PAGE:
With the election of Barack Obama as our next president, speculation within the government IT community about the president-elect's IT strategy and, in particular, the choice of chief technology officer (CTO), has grown rampant. While it's refreshing to see a renewed interest in the federal government's IT strategies, a key point is missing from the articles, blogs and reports that have appeared in the media in the weeks leading up the election and in the days that have followed November 4.
In fiscal 2009, the federal government will deliver $300 billion in funds for programs that states must administer and, in many cases, localities actually deliver. Add in Medicaid, and we're talking about $600 billion that will flow from the feds down to state and local government. Embedded in all this money are funds for IT systems that have to be acquired or developed, implemented, maintained and secured by nonfederal agencies and jurisdictions.
Talk to any state or local CIO, and most will tell you that the current system for distributing federal dollars to fund state and local IT systems is flawed at best and completely broken down, according to many.
Speaking before state CIOs at the National Association of State Chief Information Officers' (NASCIO) national conference last September in Milwaukee, former Homeland Security Secretary Tom Ridge told the audience that the current system creates information silos. "You need greater flexibility," he said. "Washington needs to trust you."
In 2006, NASCIO issued a call for action on this problem, pointing out that "one of the foremost barriers to implementing an enterprise consolidation and shared services environment lies in the often inconsistent application of federal programmatic rules for IT investments by the states. Problematically this inconsistency results in a process by which each state must negotiate how IT investments are applied, culminating in a variety of different interpretations and outcomes."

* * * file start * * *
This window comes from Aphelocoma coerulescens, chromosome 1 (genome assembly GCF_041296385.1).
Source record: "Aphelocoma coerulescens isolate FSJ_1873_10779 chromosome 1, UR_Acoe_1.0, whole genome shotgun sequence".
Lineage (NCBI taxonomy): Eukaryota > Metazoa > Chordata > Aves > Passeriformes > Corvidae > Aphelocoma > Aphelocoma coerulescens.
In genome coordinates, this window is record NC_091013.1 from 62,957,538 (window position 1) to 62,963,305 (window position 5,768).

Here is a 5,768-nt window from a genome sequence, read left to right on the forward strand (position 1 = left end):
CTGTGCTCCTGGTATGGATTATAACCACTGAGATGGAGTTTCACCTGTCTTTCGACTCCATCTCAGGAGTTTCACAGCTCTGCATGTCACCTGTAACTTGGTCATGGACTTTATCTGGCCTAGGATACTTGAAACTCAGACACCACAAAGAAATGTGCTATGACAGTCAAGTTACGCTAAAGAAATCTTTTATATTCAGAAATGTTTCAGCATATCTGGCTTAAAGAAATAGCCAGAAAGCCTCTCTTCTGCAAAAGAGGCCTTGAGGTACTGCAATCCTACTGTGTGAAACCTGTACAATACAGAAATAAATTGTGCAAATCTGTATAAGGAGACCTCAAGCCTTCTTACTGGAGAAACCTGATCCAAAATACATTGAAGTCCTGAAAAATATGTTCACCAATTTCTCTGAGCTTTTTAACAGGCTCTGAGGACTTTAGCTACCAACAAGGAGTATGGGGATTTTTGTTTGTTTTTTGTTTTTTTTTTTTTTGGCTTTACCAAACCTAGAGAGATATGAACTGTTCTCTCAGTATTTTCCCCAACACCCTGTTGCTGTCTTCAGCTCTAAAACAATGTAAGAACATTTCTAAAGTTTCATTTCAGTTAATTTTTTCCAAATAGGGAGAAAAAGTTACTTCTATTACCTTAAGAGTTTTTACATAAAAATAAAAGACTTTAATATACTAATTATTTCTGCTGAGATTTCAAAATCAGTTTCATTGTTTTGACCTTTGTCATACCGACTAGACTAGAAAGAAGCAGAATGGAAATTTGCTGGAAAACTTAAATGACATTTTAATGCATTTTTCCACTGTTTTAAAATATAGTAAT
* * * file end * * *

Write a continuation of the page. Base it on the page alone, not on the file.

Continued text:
Two years later, Colorado CIO and NASCIO Director Mike Locatis has taken up the cause for reform as his state works to consolidate its many IT systems and develop platforms for an enterprise architecture that would support shared services. Despite groundbreaking legislation to rework the state's IT systems into a more cohesive and manageable operation, Locatis realizes, based on the experience of other states, that federal guidelines may limit his options and reduce his flexibility to bring about the changes he and Gov. Bill Ritter envision. With the election of a new president, he feels the chances for change are better than ever.
"A new administration gives us a new view and new hope that we can have some improvement in the federal-state-local delivery of these IT programs that are often linked to federal program delivery," he said.
Locatis believes the solution lies in a top-to-bottom overhaul of the existing model for identifying and investing in IT systems that support the increasingly complex services citizens need. It starts with how the feds lead and organize IT, according to Locatis. He points to issues raised by U.S. Sen. Tom Carper, D-Del, in the July 2008 Senate Committee Hearings titled The Dismal State of Information Technology Planning in the Federal Government. The hearings highlighted reports published by the Government Accountability Office (GAO) and various congressional committees that exposed the depth of the problem: For example, 413 major IT projects, worth $25.2 billion, are poorly planned, poorly performing or both, according to a 2008 GAO report.
So what do federal IT failures have to do with state IT investments? "We need to correct that huge portfolio of failing or troubled IT projects and put them back on the right track and then drive some of the great federal enterprise efforts through the programs to state and local governments, so we don't have the feds delivering a litany of disparate projects to state and local government that lack flexibility," Locatis explained.